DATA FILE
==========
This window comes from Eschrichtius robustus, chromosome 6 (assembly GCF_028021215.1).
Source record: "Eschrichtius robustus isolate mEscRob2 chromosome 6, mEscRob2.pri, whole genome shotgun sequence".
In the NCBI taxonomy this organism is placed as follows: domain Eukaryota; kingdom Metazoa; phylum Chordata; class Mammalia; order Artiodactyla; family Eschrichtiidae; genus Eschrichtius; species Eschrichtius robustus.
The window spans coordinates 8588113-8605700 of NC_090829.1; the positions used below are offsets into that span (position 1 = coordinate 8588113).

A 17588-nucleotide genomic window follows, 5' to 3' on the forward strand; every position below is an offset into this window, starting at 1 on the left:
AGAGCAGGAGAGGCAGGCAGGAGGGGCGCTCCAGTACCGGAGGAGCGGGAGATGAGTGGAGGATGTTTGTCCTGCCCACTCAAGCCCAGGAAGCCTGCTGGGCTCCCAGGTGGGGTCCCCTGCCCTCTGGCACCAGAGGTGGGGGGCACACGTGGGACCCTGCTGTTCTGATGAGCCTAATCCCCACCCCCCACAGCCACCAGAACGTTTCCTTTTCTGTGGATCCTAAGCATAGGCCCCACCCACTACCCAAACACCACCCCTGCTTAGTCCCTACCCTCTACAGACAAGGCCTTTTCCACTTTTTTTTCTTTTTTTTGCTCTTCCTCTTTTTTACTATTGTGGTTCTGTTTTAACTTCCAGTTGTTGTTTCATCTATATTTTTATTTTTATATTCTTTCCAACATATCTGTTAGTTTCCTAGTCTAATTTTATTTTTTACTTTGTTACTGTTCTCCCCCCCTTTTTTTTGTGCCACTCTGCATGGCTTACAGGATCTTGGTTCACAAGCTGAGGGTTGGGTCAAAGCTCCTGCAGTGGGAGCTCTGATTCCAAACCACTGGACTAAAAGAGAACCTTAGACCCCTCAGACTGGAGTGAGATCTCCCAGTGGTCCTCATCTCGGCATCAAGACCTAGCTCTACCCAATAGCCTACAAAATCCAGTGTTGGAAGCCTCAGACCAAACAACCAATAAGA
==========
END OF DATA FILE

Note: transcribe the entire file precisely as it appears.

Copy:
This window comes from Eschrichtius robustus, chromosome 6 (assembly GCF_028021215.1).
Source record: "Eschrichtius robustus isolate mEscRob2 chromosome 6, mEscRob2.pri, whole genome shotgun sequence".
In the NCBI taxonomy this organism is placed as follows: domain Eukaryota; kingdom Metazoa; phylum Chordata; class Mammalia; order Artiodactyla; family Eschrichtiidae; genus Eschrichtius; species Eschrichtius robustus.
The window spans coordinates 8588113-8605700 of NC_090829.1; the positions used below are offsets into that span (position 1 = coordinate 8588113).

A 17588-nucleotide genomic window follows, 5' to 3' on the forward strand; every position below is an offset into this window, starting at 1 on the left:
AGAGCAGGAGAGGCAGGCAGGAGGGGCGCTCCAGTACCGGAGGAGCGGGAGATGAGTGGAGGATGTTTGTCCTGCCCACTCAAGCCCAGGAAGCCTGCTGGGCTCCCAGGTGGGGTCCCCTGCCCTCTGGCACCAGAGGTGGGGGGCACACGTGGGACCCTGCTGTTCTGATGAGCCTAATCCCCACCCCCCACAGCCACCAGAACGTTTCCTTTTCTGTGGATCCTAAGCATAGGCCCCACCCACTACCCAAACACCACCCCTGCTTAGTCCCTACCCTCTACAGACAAGGCCTTTTCCACTTTTTTTTCTTTTTTTTGCTCTTCCTCTTTTTTACTATTGTGGTTCTGTTTTAACTTCCAGTTGTTGTTTCATCTATATTTTTATTTTTATATTCTTTCCAACATATCTGTTAGTTTCCTAGTCTAATTTTATTTTTTACTTTGTTACTGTTCTCCCCCCCTTTTTTTTGTGCCACTCTGCATGGCTTACAGGATCTTGGTTCACAAGCTGAGGGTTGGGTCAAAGCTCCTGCAGTGGGAGCTCTGATTCCAAACCACTGGACTAAAAGAGAACCTTAGACCCCTCAGACTGGAGTGAGATCTCCCAGTGGTCCTCATCTCGGCATCAAGACCTAGCTCTACCCAATAGCCTACAAAATCCAGTGTTGGAAGCCTCAGACCAAACAACCAATAAGA